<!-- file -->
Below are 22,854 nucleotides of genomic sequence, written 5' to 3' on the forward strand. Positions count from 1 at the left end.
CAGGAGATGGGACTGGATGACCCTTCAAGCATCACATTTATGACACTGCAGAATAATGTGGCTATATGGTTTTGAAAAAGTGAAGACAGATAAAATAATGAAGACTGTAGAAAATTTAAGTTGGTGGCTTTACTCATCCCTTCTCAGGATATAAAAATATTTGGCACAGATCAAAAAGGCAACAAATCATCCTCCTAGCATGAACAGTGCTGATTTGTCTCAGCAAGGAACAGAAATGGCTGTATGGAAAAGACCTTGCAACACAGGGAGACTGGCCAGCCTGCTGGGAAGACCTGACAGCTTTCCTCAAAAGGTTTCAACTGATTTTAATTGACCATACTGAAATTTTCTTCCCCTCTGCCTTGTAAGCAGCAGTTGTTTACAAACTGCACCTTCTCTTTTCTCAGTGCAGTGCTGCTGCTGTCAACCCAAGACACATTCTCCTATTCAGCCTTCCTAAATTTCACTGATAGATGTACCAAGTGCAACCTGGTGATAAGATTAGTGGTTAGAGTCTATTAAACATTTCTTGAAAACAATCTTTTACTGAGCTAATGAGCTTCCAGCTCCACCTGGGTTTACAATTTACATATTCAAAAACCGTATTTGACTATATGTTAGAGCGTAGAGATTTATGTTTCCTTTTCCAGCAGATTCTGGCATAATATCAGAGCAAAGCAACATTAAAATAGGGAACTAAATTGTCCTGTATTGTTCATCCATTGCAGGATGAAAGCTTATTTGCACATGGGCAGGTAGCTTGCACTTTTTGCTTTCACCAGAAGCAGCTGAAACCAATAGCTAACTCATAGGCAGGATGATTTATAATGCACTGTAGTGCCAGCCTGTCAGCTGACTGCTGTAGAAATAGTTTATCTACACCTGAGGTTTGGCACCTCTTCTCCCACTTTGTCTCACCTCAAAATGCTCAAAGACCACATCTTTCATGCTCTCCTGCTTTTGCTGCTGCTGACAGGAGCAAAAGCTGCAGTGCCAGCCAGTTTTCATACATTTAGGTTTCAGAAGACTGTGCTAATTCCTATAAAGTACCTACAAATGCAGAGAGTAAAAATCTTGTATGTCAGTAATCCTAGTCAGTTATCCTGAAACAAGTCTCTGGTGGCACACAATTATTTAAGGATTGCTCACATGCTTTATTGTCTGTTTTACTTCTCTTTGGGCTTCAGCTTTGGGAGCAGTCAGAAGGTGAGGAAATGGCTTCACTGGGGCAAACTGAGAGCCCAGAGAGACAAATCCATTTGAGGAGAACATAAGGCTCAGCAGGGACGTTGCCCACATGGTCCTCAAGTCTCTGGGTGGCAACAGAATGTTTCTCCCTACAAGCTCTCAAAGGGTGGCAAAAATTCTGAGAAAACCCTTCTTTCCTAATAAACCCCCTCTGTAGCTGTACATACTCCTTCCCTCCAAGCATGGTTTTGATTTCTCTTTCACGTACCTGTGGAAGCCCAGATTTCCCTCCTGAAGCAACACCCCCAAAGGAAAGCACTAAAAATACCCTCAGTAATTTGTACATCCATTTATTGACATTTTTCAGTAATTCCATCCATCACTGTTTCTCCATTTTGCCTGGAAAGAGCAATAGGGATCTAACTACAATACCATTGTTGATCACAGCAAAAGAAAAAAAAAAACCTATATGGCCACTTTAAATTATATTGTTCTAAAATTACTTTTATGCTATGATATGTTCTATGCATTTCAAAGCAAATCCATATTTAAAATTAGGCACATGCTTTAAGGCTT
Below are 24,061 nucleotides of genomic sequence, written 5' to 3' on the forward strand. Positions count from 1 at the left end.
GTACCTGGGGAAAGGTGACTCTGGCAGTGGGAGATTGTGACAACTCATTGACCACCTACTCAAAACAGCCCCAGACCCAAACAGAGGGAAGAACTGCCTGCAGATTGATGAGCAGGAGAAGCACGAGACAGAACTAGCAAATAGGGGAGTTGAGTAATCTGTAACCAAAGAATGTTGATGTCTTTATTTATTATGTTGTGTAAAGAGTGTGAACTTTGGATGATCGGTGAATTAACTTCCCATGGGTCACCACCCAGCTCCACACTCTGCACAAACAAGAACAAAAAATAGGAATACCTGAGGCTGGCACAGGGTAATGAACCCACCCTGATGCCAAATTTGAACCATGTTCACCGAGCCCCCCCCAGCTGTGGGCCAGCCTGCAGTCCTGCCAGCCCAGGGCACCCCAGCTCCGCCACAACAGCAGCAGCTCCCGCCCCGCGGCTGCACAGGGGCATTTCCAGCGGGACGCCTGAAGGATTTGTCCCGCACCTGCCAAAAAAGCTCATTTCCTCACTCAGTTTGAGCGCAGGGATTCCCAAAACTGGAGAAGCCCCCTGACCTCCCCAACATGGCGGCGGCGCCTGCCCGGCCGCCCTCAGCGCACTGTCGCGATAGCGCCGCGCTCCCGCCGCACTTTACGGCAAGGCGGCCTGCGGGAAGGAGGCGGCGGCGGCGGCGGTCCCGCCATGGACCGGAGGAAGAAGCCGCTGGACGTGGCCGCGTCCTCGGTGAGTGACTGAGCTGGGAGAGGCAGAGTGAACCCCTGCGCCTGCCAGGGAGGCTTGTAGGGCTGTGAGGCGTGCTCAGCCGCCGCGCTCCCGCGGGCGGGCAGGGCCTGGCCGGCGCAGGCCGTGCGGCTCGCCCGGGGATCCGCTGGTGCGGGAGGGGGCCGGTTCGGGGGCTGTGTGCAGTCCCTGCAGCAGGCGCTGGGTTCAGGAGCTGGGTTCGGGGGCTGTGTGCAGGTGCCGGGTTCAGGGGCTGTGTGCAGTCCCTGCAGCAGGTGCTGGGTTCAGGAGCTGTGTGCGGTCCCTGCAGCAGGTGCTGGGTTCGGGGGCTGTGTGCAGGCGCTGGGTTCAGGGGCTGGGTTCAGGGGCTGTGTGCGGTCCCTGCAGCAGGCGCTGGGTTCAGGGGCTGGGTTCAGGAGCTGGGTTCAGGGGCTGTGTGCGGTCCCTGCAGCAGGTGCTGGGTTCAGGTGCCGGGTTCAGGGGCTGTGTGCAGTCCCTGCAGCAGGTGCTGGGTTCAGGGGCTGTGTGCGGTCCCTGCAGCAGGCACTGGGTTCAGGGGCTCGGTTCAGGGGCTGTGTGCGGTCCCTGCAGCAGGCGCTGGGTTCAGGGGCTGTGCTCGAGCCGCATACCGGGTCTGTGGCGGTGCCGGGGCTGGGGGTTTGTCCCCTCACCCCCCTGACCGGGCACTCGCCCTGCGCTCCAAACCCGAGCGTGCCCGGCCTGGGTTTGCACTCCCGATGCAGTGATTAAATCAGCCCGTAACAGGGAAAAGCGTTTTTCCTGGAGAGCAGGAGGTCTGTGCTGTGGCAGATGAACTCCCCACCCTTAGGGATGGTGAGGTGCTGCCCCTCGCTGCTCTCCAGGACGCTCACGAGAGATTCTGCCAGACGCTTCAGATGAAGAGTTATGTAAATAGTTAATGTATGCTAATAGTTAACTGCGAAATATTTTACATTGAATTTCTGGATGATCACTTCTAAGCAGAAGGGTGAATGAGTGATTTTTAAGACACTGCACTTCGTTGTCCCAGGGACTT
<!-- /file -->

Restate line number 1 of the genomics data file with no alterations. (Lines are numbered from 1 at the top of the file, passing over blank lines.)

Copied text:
Below are 22,854 nucleotides of genomic sequence, written 5' to 3' on the forward strand. Positions count from 1 at the left end.